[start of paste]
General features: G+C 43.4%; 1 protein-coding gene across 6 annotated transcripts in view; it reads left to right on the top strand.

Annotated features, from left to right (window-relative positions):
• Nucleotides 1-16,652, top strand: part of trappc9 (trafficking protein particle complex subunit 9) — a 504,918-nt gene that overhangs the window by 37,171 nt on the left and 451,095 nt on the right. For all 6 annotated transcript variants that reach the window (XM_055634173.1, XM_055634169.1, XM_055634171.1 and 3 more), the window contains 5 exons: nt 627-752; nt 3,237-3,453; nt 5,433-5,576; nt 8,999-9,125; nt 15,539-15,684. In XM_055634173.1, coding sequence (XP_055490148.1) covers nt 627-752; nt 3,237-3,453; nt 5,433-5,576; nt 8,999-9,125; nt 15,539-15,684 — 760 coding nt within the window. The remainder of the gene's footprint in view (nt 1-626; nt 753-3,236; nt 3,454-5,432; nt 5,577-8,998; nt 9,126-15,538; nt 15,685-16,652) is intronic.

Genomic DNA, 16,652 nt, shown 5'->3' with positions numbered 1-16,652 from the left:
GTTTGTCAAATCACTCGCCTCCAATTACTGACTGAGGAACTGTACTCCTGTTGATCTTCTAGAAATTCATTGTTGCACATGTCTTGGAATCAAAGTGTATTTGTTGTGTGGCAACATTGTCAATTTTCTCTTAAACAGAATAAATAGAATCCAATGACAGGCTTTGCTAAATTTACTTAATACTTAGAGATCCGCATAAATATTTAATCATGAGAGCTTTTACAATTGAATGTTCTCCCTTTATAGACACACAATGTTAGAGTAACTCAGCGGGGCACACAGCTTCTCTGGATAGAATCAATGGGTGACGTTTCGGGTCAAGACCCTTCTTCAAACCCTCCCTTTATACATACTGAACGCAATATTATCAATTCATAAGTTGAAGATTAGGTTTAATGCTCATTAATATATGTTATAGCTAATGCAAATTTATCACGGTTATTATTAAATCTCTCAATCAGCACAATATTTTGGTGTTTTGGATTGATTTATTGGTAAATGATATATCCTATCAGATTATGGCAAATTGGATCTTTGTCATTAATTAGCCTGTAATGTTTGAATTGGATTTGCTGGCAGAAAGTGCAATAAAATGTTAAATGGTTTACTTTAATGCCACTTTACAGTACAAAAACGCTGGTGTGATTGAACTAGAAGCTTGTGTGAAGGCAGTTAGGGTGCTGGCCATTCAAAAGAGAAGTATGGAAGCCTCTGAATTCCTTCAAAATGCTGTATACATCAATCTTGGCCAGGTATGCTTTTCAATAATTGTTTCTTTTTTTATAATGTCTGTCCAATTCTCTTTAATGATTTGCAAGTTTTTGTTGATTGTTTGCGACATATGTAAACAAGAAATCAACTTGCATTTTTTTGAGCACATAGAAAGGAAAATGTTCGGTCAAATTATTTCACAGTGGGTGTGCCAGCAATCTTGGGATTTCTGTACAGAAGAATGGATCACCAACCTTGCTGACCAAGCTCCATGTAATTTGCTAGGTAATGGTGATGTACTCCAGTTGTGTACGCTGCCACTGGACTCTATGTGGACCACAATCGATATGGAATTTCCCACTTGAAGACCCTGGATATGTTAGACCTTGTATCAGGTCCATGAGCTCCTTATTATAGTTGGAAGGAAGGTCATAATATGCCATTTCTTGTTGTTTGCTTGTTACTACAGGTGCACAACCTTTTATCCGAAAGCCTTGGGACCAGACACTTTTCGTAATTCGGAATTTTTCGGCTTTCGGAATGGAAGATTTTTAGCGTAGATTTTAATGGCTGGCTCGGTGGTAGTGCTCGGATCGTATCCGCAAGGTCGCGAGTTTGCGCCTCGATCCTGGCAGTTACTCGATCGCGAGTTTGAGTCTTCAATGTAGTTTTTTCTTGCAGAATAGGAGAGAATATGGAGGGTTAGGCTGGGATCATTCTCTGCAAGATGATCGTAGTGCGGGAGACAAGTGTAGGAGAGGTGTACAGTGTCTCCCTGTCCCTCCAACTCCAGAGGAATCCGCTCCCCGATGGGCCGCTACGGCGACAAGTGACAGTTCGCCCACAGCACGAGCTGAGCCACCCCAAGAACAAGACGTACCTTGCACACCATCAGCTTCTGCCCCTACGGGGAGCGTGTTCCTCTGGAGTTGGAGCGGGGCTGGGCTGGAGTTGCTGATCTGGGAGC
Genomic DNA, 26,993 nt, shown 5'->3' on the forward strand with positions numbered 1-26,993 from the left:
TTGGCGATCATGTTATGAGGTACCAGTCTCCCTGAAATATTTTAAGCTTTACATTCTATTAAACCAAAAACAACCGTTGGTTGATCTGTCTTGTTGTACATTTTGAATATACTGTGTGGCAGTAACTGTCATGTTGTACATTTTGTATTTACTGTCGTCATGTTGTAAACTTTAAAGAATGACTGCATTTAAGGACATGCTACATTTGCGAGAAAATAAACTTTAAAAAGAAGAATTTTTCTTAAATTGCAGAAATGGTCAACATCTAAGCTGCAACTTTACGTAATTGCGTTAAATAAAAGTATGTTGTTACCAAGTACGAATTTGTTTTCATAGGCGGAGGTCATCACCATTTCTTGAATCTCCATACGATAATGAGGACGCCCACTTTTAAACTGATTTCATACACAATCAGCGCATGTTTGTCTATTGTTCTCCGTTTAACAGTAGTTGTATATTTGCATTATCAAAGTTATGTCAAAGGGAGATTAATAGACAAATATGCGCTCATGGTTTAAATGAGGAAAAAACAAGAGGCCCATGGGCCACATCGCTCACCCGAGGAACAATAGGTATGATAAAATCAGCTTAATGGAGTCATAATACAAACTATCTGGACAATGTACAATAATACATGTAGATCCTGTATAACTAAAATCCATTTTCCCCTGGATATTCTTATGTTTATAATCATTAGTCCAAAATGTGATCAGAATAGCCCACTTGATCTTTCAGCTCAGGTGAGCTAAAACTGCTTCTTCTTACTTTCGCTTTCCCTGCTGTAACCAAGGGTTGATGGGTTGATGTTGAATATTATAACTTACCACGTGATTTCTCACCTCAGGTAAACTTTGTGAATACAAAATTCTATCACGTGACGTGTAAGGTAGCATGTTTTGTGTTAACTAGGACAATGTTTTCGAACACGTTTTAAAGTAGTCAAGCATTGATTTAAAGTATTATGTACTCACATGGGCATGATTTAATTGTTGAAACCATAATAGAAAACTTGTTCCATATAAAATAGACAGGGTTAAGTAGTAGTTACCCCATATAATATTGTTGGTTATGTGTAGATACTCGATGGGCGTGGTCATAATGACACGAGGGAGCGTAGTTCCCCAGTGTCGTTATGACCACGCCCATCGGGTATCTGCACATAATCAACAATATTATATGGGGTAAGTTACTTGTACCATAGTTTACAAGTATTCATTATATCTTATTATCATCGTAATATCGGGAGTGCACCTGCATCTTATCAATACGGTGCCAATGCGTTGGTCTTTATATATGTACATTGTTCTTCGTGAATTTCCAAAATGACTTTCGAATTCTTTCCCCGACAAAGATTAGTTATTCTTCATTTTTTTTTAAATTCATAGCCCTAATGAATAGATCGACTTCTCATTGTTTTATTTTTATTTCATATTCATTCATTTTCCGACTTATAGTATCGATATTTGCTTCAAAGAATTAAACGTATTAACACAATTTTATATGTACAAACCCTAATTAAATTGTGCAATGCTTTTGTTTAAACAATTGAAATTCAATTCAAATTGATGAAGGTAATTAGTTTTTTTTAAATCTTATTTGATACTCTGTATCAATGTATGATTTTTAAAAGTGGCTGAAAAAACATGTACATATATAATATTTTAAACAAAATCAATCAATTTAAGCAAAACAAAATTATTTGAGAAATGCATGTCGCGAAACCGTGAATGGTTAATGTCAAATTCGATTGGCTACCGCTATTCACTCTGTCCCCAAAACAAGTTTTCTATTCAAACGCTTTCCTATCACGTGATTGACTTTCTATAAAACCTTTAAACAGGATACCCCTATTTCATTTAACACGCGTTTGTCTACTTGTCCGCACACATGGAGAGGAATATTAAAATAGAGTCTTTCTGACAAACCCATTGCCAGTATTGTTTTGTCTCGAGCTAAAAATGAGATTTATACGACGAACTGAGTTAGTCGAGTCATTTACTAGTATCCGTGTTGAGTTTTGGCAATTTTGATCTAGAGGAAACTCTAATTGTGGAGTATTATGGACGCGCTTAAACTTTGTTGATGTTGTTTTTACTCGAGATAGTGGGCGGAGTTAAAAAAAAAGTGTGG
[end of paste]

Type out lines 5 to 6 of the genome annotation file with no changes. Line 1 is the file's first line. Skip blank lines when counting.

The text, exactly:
GTTTGTCAAATCACTCGCCTCCAATTACTGACTGAGGAACTGTACTCCTGTTGATCTTCTAGAAATTCATTGTTGCACATGTCTTGGAATCAAAGTGTATTTGTTGTGTGGCAACATTGTCAATTTTCTCTTAAACAGAATAAATAGAATCCAATGACAGGCTTTGCTAAATTTACTTAATACTTAGAGATCCGCATAAATATTTAATCATGAGAGCTTTTACAATTGAATGTTCTCCCTTTATAGACACACAATGTTAGAGTAACTCAGCGGGGCACACAGCTTCTCTGGATAGAATCAATGGGTGACGTTTCGGGTCAAGACCCTTCTTCAAACCCTCCCTTTATACATACTGAACGCAATATTATCAATTCATAAGTTGAAGATTAGGTTTAATGCTCATTAATATATGTTATAGCTAATGCAAATTTATCACGGTTATTATTAAATCTCTCAATCAGCACAATATTTTGGTGTTTTGGATTGATTTATTGGTAAATGATATATCCTATCAGATTATGGCAAATTGGATCTTTGTCATTAATTAGCCTGTAATGTTTGAATTGGATTTGCTGGCAGAAAGTGCAATAAAATGTTAAATGGTTTACTTTAATGCCACTTTACAGTACAAAAACGCTGGTGTGATTGAACTAGAAGCTTGTGTGAAGGCAGTTAGGGTGCTGGCCATTCAAAAGAGAAGTATGGAAGCCTCTGAATTCCTTCAAAATGCTGTATACATCAATCTTGGCCAGGTATGCTTTTCAATAATTGTTTCTTTTTTTATAATGTCTGTCCAATTCTCTTTAATGATTTGCAAGTTTTTGTTGATTGTTTGCGACATATGTAAACAAGAAATCAACTTGCATTTTTTTGAGCACATAGAAAGGAAAATGTTCGGTCAAATTATTTCACAGTGGGTGTGCCAGCAATCTTGGGATTTCTGTACAGAAGAATGGATCACCAACCTTGCTGACCAAGCTCCATGTAATTTGCTAGGTAATGGTGATGTACTCCAGTTGTGTACGCTGCCACTGGACTCTATGTGGACCACAATCGATATGGAATTTCCCACTTGAAGACCCTGGATATGTTAGACCTTGTATCAGGTCCATGAGCTCCTTATTATAGTTGGAAGGAAGGTCATAATATGCCATTTCTTGTTGTTTGCTTGTTACTACAGGTGCACAACCTTTTATCCGAAAGCCTTGGGACCAGACACTTTTCGTAATTCGGAATTTTTCGGCTTTCGGAATGGAAGATTTTTAGCGTAGATTTTAATGGCTGGCTCGGTGGTAGTGCTCGGATCGTATCCGCAAGGTCGCGAGTTTGCGCCTCGATCCTGGCAGTTACTCGATCGCGAGTTTGAGTCTTCAATGTAGTTTTTTCTTGCAGAATAGGAGAGAATATGGAGGGTTAGGCTGGGATCATTCTCTGCAAGATGATCGTAGTGCGGGAGACAAGTGTAGGAGAGGTGTACAGTGTCTCCCTGTCCCTCCAACTCCAGAGGAATCCGCTCCCCGATGGGCCGCTACGGCGACAAGTGACAGTTCGCCCACAGCACGAGCTGAGCCACCCCAAGAACAAGACGTACCTTGCACACCATCAGCTTCTGCCCCTACGGGGAGCGTGTTCCTCTGGAGTTGGAGCGGGGCTGGGCTGGAGTTGCTGATCTGGGAGC
Genomic DNA, 26,993 nt, shown 5'->3' on the forward strand with positions numbered 1-26,993 from the left: